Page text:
December 2019


Volume 45, No. 4, December 2019

The December issue contains articles by Bailey Dick, Thomas Aiello, Mark D. Szuchman, and Melony Shemberger. Interested in reading these articles? Get information on subscribing here.

Article Abstracts

“’Is It Not Possible to Be a Radical and a Christian?’: Dorothy Day’s Evolving Relationship with the Patriarchal Norms of Journalism and Catholicism,” Bailey Dick (Podcast)
Journalist and Catholic activist Dorothy Day demonstrated her values through both actions with radical groups outside the conventional structures and norms for women of her time at the beginning of her career, and later through the small, quiet, daily acts of radicalism. As this article shows, through her leveraging and adherence to traditions and teachings, Day was able to access male-dominated spaces, gain legitimacy within the patriarchal structures, and later share her more radical, yet faithful, beliefs with readers and the Church to create change from within both the Church and the newspaper industry. Through an analysis of Day’s personal papers, news articles, and memoirs, this article examines the way Day’s experience as a journalist shaped her writing, activism, personal interactions, and understanding of the world.

“The Reluctant African: The Foreign Policy Journalism of Louis Lomax, 1960–1968,” Thomas Aiello (Research Essay)
Louis Lomax was a popular public figure in the 1960s who is often relegated to tertiary status in historical accounts of both civil rights and its foreign policy outgrowths. He was the writer and reporter for Malcolm X’s introduction to the nation, The Hate That Hate Produced, co-producing the documentary with Mike Wallace. Lomax was the first black man with a syndicated television talk show, an author of several books, a journalist, and a publicity-seeking provocateur who did what he could during the decade to both report the news and to keep himself in it. His work, though often passed over in historical treatments, was read and discussed openly. His books were bestsellers. His opinions changed minds, and many of his opinions concerned foreign policy. His work was built most consistently on opposition to colonialism. Like black nationalists, Lomax saw the United States as part of the broader imperialist problem and did occasionally make a comparative American race analysis when dealing in foreign lands, but like George Washington Williams in the Belgian Congo, he more often sought to interpret foreign political actors on their own merits and within their specific contexts. The problem for Lomax was that as a freelance journalist without any real foreign policy expertise, that understanding was necessarily going to be filtered through his own racial experience, whether intentional or not, and his coverage was going to lack the nuance of those who studied the various regions more intently and for longer periods of time.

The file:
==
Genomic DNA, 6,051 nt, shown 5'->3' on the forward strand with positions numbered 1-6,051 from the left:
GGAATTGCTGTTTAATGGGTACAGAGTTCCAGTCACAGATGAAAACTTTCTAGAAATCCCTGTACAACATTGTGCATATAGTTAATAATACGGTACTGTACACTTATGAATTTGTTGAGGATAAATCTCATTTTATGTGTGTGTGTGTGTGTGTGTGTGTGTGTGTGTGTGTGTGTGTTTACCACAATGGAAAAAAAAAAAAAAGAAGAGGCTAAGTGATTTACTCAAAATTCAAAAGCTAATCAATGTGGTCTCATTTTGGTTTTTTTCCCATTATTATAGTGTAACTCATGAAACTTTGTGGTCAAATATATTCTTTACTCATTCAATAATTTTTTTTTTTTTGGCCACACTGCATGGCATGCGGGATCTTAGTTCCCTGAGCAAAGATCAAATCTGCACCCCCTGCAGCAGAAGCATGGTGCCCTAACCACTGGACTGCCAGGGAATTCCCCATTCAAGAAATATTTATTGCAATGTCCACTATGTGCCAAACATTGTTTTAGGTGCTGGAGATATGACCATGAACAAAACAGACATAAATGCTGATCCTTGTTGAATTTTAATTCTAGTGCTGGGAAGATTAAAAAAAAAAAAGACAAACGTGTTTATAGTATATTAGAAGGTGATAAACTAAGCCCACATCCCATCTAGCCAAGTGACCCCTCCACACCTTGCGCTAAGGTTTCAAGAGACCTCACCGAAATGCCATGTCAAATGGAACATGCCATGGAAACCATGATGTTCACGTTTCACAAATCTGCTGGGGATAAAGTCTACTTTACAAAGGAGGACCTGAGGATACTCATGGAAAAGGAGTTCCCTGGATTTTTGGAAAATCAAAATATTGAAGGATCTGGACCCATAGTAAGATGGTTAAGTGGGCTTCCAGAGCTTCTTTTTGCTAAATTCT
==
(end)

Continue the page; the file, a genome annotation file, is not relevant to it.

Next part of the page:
“Fighting Words in an Angry Democracy: The Press in Revolutionary Buenos Aires, 1810–1820,” Mark D. Szuchman
This article explores the political press in Buenos Aires during the revolutionary decade of 1810–1820. Using texts from the most important newspapers of the era, it analyzes the evolution of discursive strategies through which vital political issues reached the public. Concepts such as liberty, nation, governance, and sovereignty shifted meanings in the course of an increasingly divisive and violent political arena. The growing tensions between government authorities and journalists resonated with the ambivalence of positions taken on fundamental political rights, including freedom of the press.

“Southern Education Report: An Examination of a Magazine’s Contribution to Education News in the Civil Rights Era,” Melony Shemberger (Teaching Essay)
This article explores the magazine Southern Education Report, a bi-monthly magazine once published by the former Southern Education Reporting Service, a Nashville-based nonprofit news service established under a grant to report the methods that schools would use to end segregation. Given the magazine’s pursuit of post-desegregation stories against the landscape of education reporting, this article suggests that the Southern Education Report covered education news that the mainstream media failed to pursue in the civil rights era.